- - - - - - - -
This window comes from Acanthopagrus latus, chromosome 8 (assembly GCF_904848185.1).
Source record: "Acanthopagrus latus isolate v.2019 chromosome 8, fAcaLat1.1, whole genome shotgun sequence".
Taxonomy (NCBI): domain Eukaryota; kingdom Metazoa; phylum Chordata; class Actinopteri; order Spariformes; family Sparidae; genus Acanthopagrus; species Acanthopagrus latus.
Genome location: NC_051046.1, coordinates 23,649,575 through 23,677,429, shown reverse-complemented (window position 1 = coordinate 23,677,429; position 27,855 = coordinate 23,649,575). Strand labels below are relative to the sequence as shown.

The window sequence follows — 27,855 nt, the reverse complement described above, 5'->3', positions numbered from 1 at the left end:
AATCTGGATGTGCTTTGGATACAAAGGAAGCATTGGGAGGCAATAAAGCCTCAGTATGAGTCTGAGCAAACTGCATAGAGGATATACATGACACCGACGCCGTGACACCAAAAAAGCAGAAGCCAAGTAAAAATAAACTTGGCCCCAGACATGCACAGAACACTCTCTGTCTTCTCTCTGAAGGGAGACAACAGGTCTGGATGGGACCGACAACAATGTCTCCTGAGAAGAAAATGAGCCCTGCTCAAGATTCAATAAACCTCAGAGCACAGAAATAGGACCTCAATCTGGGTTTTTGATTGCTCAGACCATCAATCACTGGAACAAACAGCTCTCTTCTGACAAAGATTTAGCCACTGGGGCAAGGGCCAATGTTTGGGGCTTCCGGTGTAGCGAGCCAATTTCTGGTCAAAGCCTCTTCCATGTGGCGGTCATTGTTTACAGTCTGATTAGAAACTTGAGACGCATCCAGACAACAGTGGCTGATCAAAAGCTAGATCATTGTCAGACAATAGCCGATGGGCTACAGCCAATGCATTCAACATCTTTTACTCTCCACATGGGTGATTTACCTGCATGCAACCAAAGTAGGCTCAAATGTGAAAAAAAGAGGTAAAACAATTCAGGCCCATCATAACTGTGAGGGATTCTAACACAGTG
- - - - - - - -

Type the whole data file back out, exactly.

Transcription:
This window comes from Acanthopagrus latus, chromosome 8 (assembly GCF_904848185.1).
Source record: "Acanthopagrus latus isolate v.2019 chromosome 8, fAcaLat1.1, whole genome shotgun sequence".
Taxonomy (NCBI): domain Eukaryota; kingdom Metazoa; phylum Chordata; class Actinopteri; order Spariformes; family Sparidae; genus Acanthopagrus; species Acanthopagrus latus.
Genome location: NC_051046.1, coordinates 23,649,575 through 23,677,429, shown reverse-complemented (window position 1 = coordinate 23,677,429; position 27,855 = coordinate 23,649,575). Strand labels below are relative to the sequence as shown.

The window sequence follows — 27,855 nt, the reverse complement described above, 5'->3', positions numbered from 1 at the left end:
AATCTGGATGTGCTTTGGATACAAAGGAAGCATTGGGAGGCAATAAAGCCTCAGTATGAGTCTGAGCAAACTGCATAGAGGATATACATGACACCGACGCCGTGACACCAAAAAAGCAGAAGCCAAGTAAAAATAAACTTGGCCCCAGACATGCACAGAACACTCTCTGTCTTCTCTCTGAAGGGAGACAACAGGTCTGGATGGGACCGACAACAATGTCTCCTGAGAAGAAAATGAGCCCTGCTCAAGATTCAATAAACCTCAGAGCACAGAAATAGGACCTCAATCTGGGTTTTTGATTGCTCAGACCATCAATCACTGGAACAAACAGCTCTCTTCTGACAAAGATTTAGCCACTGGGGCAAGGGCCAATGTTTGGGGCTTCCGGTGTAGCGAGCCAATTTCTGGTCAAAGCCTCTTCCATGTGGCGGTCATTGTTTACAGTCTGATTAGAAACTTGAGACGCATCCAGACAACAGTGGCTGATCAAAAGCTAGATCATTGTCAGACAATAGCCGATGGGCTACAGCCAATGCATTCAACATCTTTTACTCTCCACATGGGTGATTTACCTGCATGCAACCAAAGTAGGCTCAAATGTGAAAAAAAGAGGTAAAACAATTCAGGCCCATCATAACTGTGAGGGATTCTAACACAGTG